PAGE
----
The newly released annual look at the digital world from online and mobile measurement firm comScore makes it quite clear that retailers better be ...
After using web analytics data to view how shoppers clicked through product pages, Overstock.com modified page design and produced a 5% increase in the number of products added to shopping carts.
After using web analytics data to view how shoppers clicked through product pages, Overstock.com modified page design and produced a 5% increase in the number of products added to shopping carts, CEO Patrick Byrne tells Internet Retailer.
The Internet-only retailer uses testing and analytics applications from Omniture Inc., SiteSpect Inc. and Visual Sciences, a subsidiary of WebSideStory Inc. “These tools let us track how shoppers are using our site and whether changes we make are effective or not,” Byrne says. Overstock, No. 18 in the Internet Retailer Top 500 Guide, is working on a site redesign that it expects to launch this summer.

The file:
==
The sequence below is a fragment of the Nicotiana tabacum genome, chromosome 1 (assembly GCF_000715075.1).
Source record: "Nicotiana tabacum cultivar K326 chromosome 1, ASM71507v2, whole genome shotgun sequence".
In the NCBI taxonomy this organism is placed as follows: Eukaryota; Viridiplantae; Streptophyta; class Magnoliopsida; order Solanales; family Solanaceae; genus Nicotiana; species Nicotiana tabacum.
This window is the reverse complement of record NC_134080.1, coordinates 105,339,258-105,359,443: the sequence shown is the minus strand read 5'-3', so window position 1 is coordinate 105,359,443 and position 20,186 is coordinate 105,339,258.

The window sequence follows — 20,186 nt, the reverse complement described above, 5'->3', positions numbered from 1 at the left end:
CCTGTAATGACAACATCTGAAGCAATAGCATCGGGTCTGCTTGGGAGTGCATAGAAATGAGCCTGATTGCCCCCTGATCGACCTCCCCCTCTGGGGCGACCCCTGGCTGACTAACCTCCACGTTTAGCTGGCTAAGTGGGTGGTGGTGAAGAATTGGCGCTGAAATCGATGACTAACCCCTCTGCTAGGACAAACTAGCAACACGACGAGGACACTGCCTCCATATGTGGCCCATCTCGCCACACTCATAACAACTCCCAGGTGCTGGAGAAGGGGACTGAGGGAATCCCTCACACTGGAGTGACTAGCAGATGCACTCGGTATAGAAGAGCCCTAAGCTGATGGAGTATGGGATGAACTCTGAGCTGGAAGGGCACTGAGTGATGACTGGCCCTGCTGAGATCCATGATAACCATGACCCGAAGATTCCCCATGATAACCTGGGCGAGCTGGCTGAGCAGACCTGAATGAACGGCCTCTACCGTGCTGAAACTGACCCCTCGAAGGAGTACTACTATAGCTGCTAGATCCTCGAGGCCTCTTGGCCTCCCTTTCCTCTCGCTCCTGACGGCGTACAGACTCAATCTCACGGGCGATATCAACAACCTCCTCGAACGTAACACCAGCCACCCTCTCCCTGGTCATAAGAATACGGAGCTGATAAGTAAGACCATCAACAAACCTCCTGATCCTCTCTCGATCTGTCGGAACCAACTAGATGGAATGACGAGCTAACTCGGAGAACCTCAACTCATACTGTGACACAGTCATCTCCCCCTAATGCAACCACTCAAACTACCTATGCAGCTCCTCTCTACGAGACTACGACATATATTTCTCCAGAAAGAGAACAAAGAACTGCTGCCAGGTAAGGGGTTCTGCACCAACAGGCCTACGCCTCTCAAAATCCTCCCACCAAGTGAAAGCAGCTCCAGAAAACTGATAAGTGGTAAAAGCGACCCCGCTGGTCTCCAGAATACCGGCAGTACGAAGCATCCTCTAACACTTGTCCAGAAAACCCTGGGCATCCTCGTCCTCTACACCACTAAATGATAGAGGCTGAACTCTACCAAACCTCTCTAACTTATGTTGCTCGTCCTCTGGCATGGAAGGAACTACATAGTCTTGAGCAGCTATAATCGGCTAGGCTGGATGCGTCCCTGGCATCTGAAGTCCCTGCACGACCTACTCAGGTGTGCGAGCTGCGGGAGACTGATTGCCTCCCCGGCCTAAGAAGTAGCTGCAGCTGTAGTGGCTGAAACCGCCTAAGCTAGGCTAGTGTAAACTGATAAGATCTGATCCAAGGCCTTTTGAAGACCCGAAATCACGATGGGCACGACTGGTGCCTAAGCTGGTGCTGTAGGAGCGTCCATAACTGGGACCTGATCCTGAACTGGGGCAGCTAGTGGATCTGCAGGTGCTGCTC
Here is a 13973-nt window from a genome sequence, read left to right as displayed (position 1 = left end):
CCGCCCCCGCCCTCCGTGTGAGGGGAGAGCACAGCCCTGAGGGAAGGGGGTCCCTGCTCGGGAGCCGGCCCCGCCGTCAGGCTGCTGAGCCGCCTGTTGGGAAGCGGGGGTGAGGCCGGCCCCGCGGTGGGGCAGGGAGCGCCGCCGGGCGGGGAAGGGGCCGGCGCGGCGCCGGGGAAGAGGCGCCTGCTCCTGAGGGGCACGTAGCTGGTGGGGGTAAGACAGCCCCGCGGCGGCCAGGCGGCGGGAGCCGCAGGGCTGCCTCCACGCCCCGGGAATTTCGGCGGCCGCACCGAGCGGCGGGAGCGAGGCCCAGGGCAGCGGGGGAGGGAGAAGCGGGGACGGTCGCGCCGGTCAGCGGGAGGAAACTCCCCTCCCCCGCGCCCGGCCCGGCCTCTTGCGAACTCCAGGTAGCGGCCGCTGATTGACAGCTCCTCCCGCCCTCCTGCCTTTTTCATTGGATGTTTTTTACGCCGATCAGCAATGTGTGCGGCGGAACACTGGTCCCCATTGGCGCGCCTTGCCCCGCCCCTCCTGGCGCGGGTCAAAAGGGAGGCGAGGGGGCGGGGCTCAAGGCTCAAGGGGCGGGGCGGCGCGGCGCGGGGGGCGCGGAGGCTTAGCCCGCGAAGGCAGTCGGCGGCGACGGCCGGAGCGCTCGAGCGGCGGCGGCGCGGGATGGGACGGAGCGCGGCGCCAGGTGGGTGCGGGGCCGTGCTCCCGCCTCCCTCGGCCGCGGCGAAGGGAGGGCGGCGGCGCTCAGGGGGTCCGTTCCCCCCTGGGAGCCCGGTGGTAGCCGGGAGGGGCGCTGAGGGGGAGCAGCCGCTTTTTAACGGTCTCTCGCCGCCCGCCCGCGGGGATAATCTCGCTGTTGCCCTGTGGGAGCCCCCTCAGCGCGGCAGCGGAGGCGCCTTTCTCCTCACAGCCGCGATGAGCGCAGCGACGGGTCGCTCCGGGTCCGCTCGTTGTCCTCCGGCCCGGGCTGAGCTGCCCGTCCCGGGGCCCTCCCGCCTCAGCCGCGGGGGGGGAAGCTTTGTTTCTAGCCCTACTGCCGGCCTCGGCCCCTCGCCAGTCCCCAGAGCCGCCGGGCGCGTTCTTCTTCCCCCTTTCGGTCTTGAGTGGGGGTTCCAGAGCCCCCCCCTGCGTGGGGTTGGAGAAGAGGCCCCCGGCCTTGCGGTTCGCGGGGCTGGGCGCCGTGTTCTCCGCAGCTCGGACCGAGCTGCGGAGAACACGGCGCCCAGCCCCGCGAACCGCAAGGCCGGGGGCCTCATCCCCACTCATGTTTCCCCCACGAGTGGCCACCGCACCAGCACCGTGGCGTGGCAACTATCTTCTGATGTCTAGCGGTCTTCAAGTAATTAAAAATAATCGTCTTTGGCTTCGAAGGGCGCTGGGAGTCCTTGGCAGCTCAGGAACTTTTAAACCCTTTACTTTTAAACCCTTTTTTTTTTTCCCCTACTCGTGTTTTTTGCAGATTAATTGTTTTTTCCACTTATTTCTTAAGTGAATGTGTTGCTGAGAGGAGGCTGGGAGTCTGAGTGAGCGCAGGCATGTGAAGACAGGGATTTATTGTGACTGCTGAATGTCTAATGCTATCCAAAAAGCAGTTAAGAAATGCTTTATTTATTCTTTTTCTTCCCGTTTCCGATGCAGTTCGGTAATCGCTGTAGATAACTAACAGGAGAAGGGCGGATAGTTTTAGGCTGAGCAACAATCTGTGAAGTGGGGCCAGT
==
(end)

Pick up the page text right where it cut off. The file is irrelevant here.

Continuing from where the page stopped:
Overstock’s site design staff discovered shoppers were adding to carts only X% (the company declines to reveal the number) of every 100 times the shoppers viewed product pages. “We thought it should be X plus 3%,” Byrne says.
Using analytics data, Overstock realized that product pages forced shoppers to scroll down to the bottom half of pages to get the information they needed to make a purchase decision-a design that caused many shoppers to move on without carting products.
“The teams determined all the factors required to make a decision to buy were below the fold on the page,” Byrne says. “So we moved those things above the fold so the average shopper could make their decision without having to scroll. After redesigning the product pages we saw a 5% lift in adding to cart.”